Because of the popularity of Individual Retirement Accounts (IRA) they will likely be a part of an estate plan. If the IRA is left to a spouse, it is fairly simple, but other beneficiaries may face taxes they did not plan on if they do not get good advice. Because most IRAs defer taxes, those may need to be paid when the funds are distributed after death.
Non-spouse beneficiaries of an IRA need to be aware of special rules that affect the distribution and taxability of IRAs. For example, if you inherit an IRA, you cannot simply transfer it into your own existing IRA. However, you do not have to cash out the IRA and pay taxes, as there are ways to keep the funds intact and growing over a long period of time.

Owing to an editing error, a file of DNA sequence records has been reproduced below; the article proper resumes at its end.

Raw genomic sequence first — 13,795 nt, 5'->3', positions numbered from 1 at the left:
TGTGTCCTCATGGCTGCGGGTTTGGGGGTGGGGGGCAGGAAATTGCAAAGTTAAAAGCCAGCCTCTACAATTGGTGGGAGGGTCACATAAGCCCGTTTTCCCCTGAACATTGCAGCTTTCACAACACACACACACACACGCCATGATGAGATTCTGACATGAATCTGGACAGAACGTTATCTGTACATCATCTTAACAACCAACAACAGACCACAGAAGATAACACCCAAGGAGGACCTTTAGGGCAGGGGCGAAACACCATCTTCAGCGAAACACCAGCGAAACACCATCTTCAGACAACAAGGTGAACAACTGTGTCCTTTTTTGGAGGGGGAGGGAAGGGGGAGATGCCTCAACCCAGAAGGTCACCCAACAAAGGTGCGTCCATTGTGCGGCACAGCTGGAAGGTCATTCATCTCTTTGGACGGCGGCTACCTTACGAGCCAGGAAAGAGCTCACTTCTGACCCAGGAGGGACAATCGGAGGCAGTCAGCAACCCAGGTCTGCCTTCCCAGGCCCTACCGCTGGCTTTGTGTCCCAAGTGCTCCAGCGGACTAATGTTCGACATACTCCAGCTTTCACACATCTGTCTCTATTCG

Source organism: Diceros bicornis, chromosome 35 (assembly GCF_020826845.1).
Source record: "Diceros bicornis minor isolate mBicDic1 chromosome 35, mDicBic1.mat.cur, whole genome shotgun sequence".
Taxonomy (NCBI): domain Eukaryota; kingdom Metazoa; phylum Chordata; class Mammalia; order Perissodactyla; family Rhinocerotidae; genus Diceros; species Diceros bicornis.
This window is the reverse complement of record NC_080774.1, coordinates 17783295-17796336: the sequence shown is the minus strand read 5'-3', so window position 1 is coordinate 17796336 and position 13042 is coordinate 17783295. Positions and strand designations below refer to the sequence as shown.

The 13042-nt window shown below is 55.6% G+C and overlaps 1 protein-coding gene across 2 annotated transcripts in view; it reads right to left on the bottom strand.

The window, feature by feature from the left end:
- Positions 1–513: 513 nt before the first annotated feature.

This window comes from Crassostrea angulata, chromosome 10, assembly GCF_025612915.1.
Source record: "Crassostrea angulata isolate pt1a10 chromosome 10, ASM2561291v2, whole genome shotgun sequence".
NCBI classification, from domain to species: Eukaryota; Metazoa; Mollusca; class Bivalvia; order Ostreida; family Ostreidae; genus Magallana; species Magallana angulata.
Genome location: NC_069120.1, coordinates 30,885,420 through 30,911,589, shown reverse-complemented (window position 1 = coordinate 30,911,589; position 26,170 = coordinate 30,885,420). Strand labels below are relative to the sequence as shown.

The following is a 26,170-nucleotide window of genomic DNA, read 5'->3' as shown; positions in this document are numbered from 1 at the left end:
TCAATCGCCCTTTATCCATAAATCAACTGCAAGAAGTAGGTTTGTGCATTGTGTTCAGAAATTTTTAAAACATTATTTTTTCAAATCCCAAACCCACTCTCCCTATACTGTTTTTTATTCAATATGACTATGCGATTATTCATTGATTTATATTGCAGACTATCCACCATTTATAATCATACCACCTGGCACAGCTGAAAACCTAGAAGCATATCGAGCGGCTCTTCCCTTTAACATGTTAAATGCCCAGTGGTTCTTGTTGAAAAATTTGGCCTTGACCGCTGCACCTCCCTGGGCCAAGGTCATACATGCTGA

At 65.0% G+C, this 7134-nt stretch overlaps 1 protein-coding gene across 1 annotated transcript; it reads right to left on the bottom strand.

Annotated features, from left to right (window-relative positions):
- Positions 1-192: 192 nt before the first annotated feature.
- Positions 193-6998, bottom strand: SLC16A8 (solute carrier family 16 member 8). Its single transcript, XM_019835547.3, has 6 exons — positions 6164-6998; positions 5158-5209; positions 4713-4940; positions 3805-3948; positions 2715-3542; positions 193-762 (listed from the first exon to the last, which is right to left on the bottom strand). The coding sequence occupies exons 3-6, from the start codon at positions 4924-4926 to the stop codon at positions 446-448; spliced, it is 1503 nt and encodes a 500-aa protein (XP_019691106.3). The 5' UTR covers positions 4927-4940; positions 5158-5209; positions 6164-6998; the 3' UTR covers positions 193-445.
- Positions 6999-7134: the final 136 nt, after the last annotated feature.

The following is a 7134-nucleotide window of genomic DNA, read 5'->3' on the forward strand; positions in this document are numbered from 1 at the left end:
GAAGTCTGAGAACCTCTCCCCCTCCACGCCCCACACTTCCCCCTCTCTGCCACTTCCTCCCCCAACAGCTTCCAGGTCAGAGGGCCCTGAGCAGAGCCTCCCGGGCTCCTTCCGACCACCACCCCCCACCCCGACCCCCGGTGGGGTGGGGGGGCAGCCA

Please contact us if you have questions about the rules for inherited IRAs and how to structure your estate plan to accommodate non-spouse beneficiaries.